Family grateful for support
Former president Nelson Mandela’s grandson, Mandla Mandela, expressed gratitude for the global outpouring of support since his grandfather’s death on Thursday, saying his family had been “overwhelmed” by the response. “The messages we have received since last night have heartened and overwhelmed us,” he said.
Dalai Lama misses friend
The Dalai Lama yesterday said he would miss his “dear friend” Mandela, who he hailed as “a man of courage, principle and unquestionable integrity” in a letter sent to the Mandela family. In a statement on his Web site, the exiled Tibetan spiritual leader said “the best tribute we can pay to him is to do whatever we can to contribute to honoring the oneness of humanity and working for peace and reconciliation as he did.” The two Nobel Peace Prize laureates last met in 2004 in Johannesburg.
Aung San Suu Kyi mourns
Democracy icon Aung San Suu Kyi yesterday paid tribute to Mandela as a “great human being” who inspired others to change the world. “I would like to express my extreme grief at the passing away of a man who stood for human rights and for equality in this world,” she said. “He made us all understand that nobody should be penalized for the color of his skin, for the circumstances into which he is born. He also made us understand that we can change the world — we can change the world by changing attitudes, by changing perceptions. For this reason I would like to pay him tribute as a great human being who raised the standard of humanity.”
Praise from Gorbachev
Former Soviet leader Mikhail Gorbachev described Mandela as “great man” whose life was an “example” to state leaders. “His whole life is an example for those who think about their country, the people,” he told the ITAR-TASS news agency. “A great man has departed, one respected by me and others for his dedication to freedom and revolution, which is necessary for that freedom.”
Death raises questions
Many Chinese mourned Mandela yesterday, but took to the Internet or the Sina Weibo microblogging site to ask questions about their own human rights leaders. “We are remembering a person who respected and struggled for human rights, freedom and equality, but China’s Mandela, who has done exactly the same kind of things, has been jailed,” wrote one user, making an apparent reference to Nobel Peace Prize winner Liu Xiaobo (劉曉波). “It’s totally ironic.” Another wrote: “If Mandela had been Chinese, he’d have been beaten to death.” A third Weibo user wrote: “China does not lack people like Mandela or Aung San Suu Kyi. The difference is that they both eventually ended up being freed. People like this, in China, once they go into jail, they vanish.”
US teacher shot dead
An American chemistry teacher was shot to death as he was jogging in Benghazi on Thursday. There were no credible claims of responsibility, but suspicion was likely to fall on Islamic militants active in Benghazi. It came five days after al-Qaeda’s American spokesman called upon Libyans to attack US interests as revenge for US special forces snatching an al-Qaeda suspect off the streets of Tripoli in October. The US State Department identified the teacher as Ronald Thomas Smith II. Smith, 33.
Radioactive item recovered
Mexican authorities on Thursday recovered dangerous radioactive material from a cancer-treating medical device that was on a stolen truck and abandoned in a field, the Ministry of the Interior said. It was in a capsule 2cm in diameter and authorities are now trying to isolate it safely before taking it to its original destination at a waste storage facility, the ministry said in a statement. Authorities have warned that whoever removed the radioactive material by hand was probably contaminated and could soon die.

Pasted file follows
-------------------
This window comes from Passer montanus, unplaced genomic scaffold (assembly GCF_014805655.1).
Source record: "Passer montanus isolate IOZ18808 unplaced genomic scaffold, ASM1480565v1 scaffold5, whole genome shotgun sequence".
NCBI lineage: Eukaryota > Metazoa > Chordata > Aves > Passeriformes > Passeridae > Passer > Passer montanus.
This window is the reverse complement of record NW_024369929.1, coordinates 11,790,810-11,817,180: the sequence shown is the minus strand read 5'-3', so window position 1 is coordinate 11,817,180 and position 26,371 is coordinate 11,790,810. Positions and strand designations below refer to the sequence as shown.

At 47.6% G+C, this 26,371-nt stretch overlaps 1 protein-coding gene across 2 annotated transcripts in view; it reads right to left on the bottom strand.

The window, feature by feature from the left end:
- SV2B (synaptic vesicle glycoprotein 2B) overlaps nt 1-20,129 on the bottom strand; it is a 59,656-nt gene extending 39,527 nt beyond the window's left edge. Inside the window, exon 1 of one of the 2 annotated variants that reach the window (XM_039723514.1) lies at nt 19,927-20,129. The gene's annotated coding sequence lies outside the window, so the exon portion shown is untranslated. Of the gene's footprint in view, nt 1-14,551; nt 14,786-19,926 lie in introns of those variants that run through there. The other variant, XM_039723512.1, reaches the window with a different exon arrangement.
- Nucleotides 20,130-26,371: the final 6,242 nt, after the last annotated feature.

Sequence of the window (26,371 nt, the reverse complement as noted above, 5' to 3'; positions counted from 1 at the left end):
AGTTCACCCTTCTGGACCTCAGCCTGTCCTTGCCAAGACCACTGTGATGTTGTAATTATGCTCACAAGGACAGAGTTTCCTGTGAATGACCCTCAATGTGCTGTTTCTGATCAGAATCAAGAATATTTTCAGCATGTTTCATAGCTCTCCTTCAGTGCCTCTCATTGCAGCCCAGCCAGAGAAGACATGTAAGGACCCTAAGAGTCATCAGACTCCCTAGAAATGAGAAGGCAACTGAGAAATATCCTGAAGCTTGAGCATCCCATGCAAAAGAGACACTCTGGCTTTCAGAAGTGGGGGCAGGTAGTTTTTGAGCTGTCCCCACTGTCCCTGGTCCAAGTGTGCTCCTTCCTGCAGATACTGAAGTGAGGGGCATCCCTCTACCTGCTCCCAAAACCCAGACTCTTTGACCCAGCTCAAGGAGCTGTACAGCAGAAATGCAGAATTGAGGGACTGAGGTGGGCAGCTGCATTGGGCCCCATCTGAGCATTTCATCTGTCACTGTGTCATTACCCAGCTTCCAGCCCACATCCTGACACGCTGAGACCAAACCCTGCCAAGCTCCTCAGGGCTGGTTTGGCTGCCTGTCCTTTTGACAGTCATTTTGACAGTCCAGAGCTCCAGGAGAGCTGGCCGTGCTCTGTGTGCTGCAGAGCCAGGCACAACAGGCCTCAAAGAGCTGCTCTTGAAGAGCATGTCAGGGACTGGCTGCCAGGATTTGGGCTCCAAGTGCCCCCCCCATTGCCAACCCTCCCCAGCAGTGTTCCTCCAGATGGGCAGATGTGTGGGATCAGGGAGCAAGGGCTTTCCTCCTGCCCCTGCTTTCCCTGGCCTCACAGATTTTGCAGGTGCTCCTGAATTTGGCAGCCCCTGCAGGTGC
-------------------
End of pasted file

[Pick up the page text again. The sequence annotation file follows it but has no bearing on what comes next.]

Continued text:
Experts to address abuse
Pope Francis on Thursday ordered the formation of a team of experts to address the sexual abuse of children in the Catholic Church, to tackle a crisis that has plagued it for two decades. The group will consider ways to better screen priests, protect minors and help people who have been abused. “The commission will be able to advise the Holy Father about the protection of children and pastoral care of victims of abuse,” the archbishop of Boston, Cardinal Sean Patrick O’Malley, told reporters in Vatican City.
Lawsuit over director’s kids
Director Zhang Yimou (張藝謀) is facing a 1 billion yuan (US$164 million) lawsuit after violating the country’s one-child policy, the China Daily reported yesterday. Two lawyers filed a lawsuit on Thursday in Wuxi, the hometown of Zhang’s wife. “The rich have become increasingly audacious by violating the family planning policy,” one of the lawyers, Jia Fangyi (賈方義), said in a statement reported by the paper. Zhang has acknowledged that he has two sons and a daughter with his current wife, as well as a daughter with his ex-wife.
Defector in China: media
A man who managed funds for the ousted uncle of North Korean leader Kim Jong-un has fled the country and is seeking asylum in South Korea, local media said yesterday. The unnamed aide is currently being protected by South Korean officials in a secret location in China, cable news network YTN said, citing a source familiar with the matter. A spokesman for South Korea’s Unification Ministry, Kim Eui-do, said the defection report could not be confirmed.
Bruce Lee’s outfit sold
The jumpsuit worn by martial arts legend Bruce Lee (李小龍) in the movie Game of Death has sold at an auction for US$100,000. The yellow polyester suit with black stripes down the sides went to an unidentified bidder at Spink auction house’s sale on Thursday. It was part of a collection of 14 items of Bruce Lee memorabilia that raised more than HK$2 million (US$258,000). A pair of wooden yellow lacquered nunchaku that match the jumpsuit sold for HK$540,000 to British collector George Philips, an investment manager based in Hong Kong.